Classes offer alternatives to dissection

Through virtual dissection, students can learn without having to cut.

Nikki Wee

When philosophy senior Donny Mansfield was in middle school, he had to dissect a frog for class. It wasn’t an assignment he remembers fondly.

“It was just a turn off to kill something to learn,” he said. “It seemed somewhat unnecessary.”

Nowadays, some University students who would rather not dissect animals because of moral reasons or because they feel queasy around dead animals have other options.

Select University courses are offering students an alternative to dissection through computer programs.

Through virtual dissection, students can learn where various body parts are without having to physically cut through an animal.

Full-scale, lifelike models that can be taken apart and pieced back together and videos that students can watch are some of the alternatives students have.

Anthropology 1001 classes offer students the option of using an online dissection program if they do not want to dissect a sheep’s brain in lab.

But few students opt to do that, said Anthropology 1001 teaching assistant and graduate student Claire Kirchhoff.

The program still proves useful, as Kirchhoff suggests it for students to use as a study guide.

Gil Schwartz, campaign coordinator for the student group Compassionate Action for Animals, said with all the alternatives to dissecting that are available through technology, there is no use for dissecting animals anymore.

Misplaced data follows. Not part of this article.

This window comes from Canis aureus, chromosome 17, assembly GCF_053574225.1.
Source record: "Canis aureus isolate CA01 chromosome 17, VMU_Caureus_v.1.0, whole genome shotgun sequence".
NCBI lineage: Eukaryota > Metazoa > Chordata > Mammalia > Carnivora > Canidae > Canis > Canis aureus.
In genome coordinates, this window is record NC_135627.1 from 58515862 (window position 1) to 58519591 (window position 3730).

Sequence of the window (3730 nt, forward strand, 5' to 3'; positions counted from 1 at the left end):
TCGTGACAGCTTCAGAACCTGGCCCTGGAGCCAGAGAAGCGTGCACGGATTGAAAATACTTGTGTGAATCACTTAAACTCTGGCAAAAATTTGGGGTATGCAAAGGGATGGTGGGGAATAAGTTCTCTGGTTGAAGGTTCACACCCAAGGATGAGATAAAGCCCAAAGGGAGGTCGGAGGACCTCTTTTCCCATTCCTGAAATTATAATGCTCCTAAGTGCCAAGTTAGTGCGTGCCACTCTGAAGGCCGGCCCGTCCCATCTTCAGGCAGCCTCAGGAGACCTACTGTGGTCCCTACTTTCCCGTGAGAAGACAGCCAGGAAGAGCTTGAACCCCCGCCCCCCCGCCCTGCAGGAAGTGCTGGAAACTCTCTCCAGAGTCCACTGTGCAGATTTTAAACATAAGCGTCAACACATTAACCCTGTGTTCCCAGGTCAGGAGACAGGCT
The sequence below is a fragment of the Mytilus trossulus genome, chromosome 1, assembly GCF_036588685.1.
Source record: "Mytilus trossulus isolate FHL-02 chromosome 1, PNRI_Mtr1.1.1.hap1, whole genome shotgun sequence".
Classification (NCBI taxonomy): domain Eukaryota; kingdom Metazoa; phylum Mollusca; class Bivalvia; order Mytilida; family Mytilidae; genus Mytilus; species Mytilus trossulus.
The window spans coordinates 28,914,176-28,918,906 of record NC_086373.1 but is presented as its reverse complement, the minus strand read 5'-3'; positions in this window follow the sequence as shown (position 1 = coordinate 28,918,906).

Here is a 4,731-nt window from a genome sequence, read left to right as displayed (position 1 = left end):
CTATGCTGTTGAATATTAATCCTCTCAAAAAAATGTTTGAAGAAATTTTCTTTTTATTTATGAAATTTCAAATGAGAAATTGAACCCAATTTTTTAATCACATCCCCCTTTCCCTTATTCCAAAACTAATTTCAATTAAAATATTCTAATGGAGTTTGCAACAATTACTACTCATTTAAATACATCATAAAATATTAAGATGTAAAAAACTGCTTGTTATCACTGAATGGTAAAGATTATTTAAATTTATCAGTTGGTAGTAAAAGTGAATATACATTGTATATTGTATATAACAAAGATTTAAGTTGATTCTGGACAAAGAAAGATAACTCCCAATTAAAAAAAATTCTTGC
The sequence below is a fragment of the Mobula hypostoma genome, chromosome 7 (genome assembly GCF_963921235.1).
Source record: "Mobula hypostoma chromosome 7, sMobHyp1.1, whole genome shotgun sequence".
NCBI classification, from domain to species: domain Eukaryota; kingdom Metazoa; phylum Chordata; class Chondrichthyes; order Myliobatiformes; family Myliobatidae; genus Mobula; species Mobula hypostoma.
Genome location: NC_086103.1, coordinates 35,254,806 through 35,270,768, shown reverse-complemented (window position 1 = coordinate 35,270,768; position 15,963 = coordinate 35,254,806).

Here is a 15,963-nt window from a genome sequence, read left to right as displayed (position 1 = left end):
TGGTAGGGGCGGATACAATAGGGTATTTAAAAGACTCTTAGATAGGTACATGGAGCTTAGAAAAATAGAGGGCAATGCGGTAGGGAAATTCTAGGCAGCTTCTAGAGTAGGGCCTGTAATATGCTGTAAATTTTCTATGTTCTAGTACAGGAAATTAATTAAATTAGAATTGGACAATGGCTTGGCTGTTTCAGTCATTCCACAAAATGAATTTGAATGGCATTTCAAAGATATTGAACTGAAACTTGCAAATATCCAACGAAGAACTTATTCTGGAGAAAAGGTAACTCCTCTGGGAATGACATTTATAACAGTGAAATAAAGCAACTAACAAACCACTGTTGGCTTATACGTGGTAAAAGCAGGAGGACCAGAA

“Times are changing,” he said, “and people are becoming more aware of the alternatives that are available.”

Switching to virtual dissection, or at least offering it to students, would make courses more enjoyable for students, he said.

“A lot of students get turned off from biology because they don’t like the idea of dissecting an animal,” Schwartz said. “They have a natural empathy toward animals, and students have various ethical and religious reasons.”

First-year student Dunstan Pinlac said he likes the idea of virtual dissections, but actual animal dissections are helpful if students are going into a field like medicine. Animals should be from a facility that treats the animals well, and the animals should have died from natural causes, he said.

“I think students should be exposed to the actual blood and guts to some level,” he said.

Although alternatives exist, students in the College of Veterinary Medicine are still using real animals to practice operating, said Leslie Clapper-Rentz, a veterinarian in the Duluth area and a graduate of the University’s Veterinary School.

As a veterinary student, Clapper said, she was a member of the Animal Care and Use committee and worked to bring alternatives to dissecting animals to the veterinary school.

First-year nursing student Laura Quackenboss said she would learn more by physically dissecting an animal than watching it on a computer.

“It depends on what kind of learner you are,” she said. “I, personally, am a hands-on learner.”

Offering the option of a virtual dissection program is fine, she said, but completely switching to it would hinder some students’ learning.

“If (dissection) is what your profession deals with, you should be as prepared as possible,” Quakenboss said.